- Repossibility Assessment: This one-day overview of your company’s marketscape helps your leadership team think about its existing challenges in new ways, finding several areas for exploration into new ways to grow revenue.
- ProspectScan: Our creative exploratory research with both your “near” customers and “next” prospects identifies revenue opportunities by finding new ways of connecting with them. We distill and communicate this in Prospect Personas powered by the Key Buying Insight.
- Repossibility Workshop: We bring intelligence from your customers and their customers to identify directions that will enable your company to exploit the opportunities turned up by the downturn. The workshop infuses your team with opportunistic energy and vision, building momentum to take action.
- Direction Selection: Based on your target’s reactions to your potential directions, we refine and select with you the strongest single direction for re-engaging direct and end customers so you drive a greater share of your industry value chain.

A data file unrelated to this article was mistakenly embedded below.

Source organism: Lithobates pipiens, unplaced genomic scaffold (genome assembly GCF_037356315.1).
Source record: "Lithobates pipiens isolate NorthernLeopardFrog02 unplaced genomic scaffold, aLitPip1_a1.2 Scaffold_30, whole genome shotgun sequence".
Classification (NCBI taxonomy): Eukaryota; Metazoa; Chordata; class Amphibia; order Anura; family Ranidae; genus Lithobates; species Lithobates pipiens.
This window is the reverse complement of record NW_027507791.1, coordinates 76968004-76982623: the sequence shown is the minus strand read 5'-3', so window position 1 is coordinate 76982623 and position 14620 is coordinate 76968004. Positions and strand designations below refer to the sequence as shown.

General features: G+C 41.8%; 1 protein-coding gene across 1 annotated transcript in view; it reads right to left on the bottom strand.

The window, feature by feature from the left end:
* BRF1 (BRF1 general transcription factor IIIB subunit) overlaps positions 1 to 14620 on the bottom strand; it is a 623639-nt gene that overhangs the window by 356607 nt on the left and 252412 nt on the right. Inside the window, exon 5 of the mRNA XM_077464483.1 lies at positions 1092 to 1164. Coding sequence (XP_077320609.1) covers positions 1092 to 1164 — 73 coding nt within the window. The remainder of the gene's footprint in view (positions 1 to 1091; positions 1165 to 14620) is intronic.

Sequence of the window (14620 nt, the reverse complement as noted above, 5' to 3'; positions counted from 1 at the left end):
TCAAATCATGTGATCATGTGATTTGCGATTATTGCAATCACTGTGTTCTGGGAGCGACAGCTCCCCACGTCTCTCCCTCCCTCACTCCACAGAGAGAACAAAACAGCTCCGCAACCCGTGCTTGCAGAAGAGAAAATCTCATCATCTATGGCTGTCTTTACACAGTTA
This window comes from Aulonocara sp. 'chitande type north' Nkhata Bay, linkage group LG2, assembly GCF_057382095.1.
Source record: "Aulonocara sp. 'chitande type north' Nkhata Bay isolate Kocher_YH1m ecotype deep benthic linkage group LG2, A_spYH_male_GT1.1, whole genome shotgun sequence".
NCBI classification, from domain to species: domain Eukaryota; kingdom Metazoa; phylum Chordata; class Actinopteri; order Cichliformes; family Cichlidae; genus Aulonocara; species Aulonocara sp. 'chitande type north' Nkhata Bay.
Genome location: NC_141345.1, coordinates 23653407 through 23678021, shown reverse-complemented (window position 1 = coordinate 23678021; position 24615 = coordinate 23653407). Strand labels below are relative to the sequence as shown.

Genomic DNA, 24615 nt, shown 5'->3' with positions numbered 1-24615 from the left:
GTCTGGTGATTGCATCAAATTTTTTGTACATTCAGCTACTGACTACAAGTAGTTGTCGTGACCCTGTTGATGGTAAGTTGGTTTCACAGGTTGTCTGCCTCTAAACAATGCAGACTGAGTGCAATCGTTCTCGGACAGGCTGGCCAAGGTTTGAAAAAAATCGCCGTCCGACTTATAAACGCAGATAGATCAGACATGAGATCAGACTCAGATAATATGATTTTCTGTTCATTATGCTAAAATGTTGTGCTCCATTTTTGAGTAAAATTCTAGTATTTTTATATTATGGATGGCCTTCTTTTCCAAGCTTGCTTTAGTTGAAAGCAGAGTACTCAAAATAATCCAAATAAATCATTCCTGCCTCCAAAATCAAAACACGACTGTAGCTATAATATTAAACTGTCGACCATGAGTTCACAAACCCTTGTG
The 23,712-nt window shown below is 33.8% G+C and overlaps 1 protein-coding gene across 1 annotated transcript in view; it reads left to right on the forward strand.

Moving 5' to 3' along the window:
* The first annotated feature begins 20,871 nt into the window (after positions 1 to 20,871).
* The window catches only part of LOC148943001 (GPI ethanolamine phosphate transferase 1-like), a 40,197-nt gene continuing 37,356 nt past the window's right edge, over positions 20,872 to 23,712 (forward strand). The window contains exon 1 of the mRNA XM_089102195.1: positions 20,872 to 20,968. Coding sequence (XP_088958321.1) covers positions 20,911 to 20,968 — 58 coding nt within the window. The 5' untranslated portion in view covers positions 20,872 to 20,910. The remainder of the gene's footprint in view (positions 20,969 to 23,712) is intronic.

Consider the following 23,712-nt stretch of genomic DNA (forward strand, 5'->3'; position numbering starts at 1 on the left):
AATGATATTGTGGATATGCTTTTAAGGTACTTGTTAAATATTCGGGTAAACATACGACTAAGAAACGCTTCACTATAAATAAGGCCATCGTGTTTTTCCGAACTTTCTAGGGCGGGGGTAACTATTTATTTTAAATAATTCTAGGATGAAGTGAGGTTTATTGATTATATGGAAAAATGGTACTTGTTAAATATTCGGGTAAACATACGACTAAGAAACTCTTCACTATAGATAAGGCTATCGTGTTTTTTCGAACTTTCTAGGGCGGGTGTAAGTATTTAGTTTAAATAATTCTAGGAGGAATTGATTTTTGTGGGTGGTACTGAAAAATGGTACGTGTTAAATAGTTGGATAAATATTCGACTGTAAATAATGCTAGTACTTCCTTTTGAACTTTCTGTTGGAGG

- Market Activation Plan (M.A.P.): Using our unique web-powered CollaborAction™ process, the MAP engages employees in your company to embrace an exciting new way of engaging direct and end customers in a way that overcomes fear, builds buy-in, generates energy, and taps employee passion that overcomes the traditional barriers to implementing success.
Of course, a company can accomplish all these changes on its own. In fact, no amount or quality of consultants can change a company. But an outside catalyst can accelerate and enhance the adoption of a new revenue-generating customer strategy. These five characteristics are indicators that working with an independent, focused, and experienced partner would help:
- You believe that what worked for your company in the past is not necessarily the best path for you now. Many companies continue to do what worked in the past, even though those strategies have little chance of success in the current environment, simply because inertia makes a change too risky for internal employees to recommend.
- You believe the infusion of fresh, independent, outside perspective could have a catalytic impact on your entire company.
- You believe the smart, experienced employees already in place are the best to help form and implement the vision that will take your company from where it is to where it needs to go.
- But you are busy running your company as it is. You don’t have internal people sitting around who can take your management team through a proven process.
- You want to get started in the right direction now, before more of your resources, time, and energy are depleted and give yourself the most time to reap the benefit of your turnaround effort.